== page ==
First Citizens Bank to buy Silicon Valley Bank deposits and loans
First Citizens Bank & Trust Co will buy Silicon Valley Bank’s deposits and loans, the U.S. Federal Deposit Insurance Corporation said Monday, just over two weeks after the biggest U.S. banking collapse since Lehman Brothers.
The deal includes the purchase of approximately $72 billion of SVB assets at a discount of $16.5 billion, but around $90 billion in securities and other assets will remain “in receivership for disposition by the FDIC.”
“In addition, the FDIC received equity appreciation rights in First Citizens BancShares, Inc., Raleigh, North Carolina, common stock with a potential value of up to $500 million,” the FDIC said in a release.
It comes after the regulator transferred all SVB deposits and assets into a new “bridge bank” earlier this month in an effort to protect depositors of the failed lender.
“The 17 former branches of Silicon Valley Bridge Bank, National Association, will open as First–Citizens Bank & Trust Company on Monday, March 27, 2023,” the FDIC statement said Monday.
“Customers of Silicon Valley Bridge Bank, National Association, should continue to use their current branch until they receive notice from First–Citizens Bank & Trust Company that systems conversions have been completed to allow full–service banking at all of its other branch locations.”
First Citizens Bank and the FDIC also entered into a “loss-share transaction” — in which the FDIC absorbs part of the loss on a particular pool of assets — on the commercial loans purchased from the SVB bridge bank.
“The loss–share transaction is projected to maximize recoveries on the assets by keeping them in the private sector. The transaction is also expected to minimize disruptions for loan customers,” the FDIC explained.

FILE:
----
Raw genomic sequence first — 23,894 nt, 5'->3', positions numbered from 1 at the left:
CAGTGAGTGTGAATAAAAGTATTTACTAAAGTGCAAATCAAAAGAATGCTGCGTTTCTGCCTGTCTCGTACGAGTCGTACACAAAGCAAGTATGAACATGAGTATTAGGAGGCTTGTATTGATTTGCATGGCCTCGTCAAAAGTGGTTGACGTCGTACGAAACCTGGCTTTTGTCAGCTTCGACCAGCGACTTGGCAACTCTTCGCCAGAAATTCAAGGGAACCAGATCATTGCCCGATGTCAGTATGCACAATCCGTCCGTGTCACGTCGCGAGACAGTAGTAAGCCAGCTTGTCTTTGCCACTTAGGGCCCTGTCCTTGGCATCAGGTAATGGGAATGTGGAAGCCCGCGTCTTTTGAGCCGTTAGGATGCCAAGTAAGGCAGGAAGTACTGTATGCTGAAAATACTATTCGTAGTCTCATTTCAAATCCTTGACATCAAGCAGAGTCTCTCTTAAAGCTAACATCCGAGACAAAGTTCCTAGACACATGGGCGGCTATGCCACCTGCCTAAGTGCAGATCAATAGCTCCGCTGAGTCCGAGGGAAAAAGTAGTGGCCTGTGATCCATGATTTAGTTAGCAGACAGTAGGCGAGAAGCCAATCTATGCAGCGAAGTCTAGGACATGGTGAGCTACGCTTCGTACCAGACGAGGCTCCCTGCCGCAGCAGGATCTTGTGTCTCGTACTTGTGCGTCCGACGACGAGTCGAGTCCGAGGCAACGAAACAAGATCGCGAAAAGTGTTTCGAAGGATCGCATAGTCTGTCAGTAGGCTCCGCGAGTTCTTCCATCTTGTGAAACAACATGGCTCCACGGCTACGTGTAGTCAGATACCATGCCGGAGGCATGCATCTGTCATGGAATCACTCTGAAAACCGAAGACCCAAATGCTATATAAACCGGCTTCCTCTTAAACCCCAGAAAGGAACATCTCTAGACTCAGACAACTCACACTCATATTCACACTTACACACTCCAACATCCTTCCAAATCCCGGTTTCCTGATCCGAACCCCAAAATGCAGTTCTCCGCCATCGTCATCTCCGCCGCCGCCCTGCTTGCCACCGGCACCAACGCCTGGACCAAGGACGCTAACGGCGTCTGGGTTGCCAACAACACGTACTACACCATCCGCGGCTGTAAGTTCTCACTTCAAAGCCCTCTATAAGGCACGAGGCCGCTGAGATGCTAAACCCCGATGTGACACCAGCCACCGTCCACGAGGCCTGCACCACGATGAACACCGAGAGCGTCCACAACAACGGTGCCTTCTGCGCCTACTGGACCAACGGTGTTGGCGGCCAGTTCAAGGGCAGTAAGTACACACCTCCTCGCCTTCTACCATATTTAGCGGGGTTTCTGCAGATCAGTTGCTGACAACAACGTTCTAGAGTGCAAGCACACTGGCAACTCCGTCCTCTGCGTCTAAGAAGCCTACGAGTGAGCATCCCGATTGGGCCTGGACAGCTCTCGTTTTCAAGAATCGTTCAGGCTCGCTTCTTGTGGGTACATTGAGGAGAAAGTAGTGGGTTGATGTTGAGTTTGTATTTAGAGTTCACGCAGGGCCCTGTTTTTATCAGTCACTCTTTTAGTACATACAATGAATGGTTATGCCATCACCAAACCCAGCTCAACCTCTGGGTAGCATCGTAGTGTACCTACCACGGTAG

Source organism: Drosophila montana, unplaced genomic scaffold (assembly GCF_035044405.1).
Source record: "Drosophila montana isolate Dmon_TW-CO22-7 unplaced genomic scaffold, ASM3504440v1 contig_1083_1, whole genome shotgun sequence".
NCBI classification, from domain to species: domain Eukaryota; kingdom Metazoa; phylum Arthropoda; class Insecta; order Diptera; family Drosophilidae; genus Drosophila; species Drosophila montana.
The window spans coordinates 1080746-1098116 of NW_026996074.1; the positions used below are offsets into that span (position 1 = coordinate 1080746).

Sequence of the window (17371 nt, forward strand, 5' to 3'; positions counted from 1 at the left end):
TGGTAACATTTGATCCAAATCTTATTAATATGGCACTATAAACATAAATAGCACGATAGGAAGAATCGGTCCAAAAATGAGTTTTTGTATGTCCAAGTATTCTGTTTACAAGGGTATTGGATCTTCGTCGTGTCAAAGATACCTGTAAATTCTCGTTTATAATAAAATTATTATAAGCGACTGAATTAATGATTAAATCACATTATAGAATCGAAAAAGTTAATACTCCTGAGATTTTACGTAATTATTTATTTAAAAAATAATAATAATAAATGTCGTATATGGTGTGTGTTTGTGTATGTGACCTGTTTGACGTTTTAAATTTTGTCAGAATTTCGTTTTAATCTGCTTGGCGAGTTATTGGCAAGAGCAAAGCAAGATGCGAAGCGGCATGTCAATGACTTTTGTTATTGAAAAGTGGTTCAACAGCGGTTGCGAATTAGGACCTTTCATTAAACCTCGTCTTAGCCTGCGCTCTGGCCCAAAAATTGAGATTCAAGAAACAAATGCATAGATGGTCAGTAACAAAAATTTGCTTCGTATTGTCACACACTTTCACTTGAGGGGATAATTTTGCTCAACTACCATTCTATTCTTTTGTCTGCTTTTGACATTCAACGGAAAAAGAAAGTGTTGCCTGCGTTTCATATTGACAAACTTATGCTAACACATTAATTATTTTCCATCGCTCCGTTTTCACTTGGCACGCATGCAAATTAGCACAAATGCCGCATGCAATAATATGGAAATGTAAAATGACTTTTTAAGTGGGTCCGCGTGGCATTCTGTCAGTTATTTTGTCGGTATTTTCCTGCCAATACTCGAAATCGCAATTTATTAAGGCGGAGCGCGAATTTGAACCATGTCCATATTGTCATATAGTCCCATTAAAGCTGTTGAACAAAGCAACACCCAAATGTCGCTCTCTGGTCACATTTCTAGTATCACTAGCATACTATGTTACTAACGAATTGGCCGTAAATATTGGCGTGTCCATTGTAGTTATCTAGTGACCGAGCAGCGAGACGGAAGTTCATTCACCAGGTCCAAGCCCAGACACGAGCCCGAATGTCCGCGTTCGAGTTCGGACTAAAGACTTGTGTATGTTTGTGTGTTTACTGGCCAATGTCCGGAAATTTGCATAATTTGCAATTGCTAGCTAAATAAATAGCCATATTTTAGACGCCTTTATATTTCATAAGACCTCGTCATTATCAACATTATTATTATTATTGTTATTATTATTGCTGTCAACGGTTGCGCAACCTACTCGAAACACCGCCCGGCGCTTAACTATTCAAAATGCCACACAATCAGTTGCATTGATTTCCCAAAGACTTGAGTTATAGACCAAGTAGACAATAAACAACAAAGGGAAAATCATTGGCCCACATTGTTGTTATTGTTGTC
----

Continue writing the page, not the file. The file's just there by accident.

The regulator added that the estimated cost of SVB’s failure to its Deposit Insurance Fund will be around $20 billion, with the exact cost determined once the receivership is terminated.
Regulators closed down SVB, a big name in the tech and venture capital sector, and took control of its deposits on March 10 in what was the largest U.S. bank failure since the global financial crisis.
The collapse came after the bank’s clientele withdrew billions from their accounts and the value of assets previously viewed as safe — such as U.S. Treasury bills and government-backed mortgage securities — dropped dramatically in the face of the Federal Reserve’s aggressive interest rate hikes.
This left the bank floundering as it attempted to raise $2.25 billion to meet clients’ withdrawal needs and fund new lending.
As of March 10, the SVB bridge bank had around $167 billion in total assets and approximately $119 billion in total deposits, the FDIC confirmed.
SVB’s collapse sent shockwaves through global banks and was cited as one of the catalysts for Swiss giant Credit Suisse’s eventual downfall and emergency rescue by domestic rival UBS.
However, many analysts believe the ensuing market volatility has been unwarranted given the “idiosyncratic” flaws that left the likes of SVB and Credit Suisse exposed and caused a loss of investor confidence.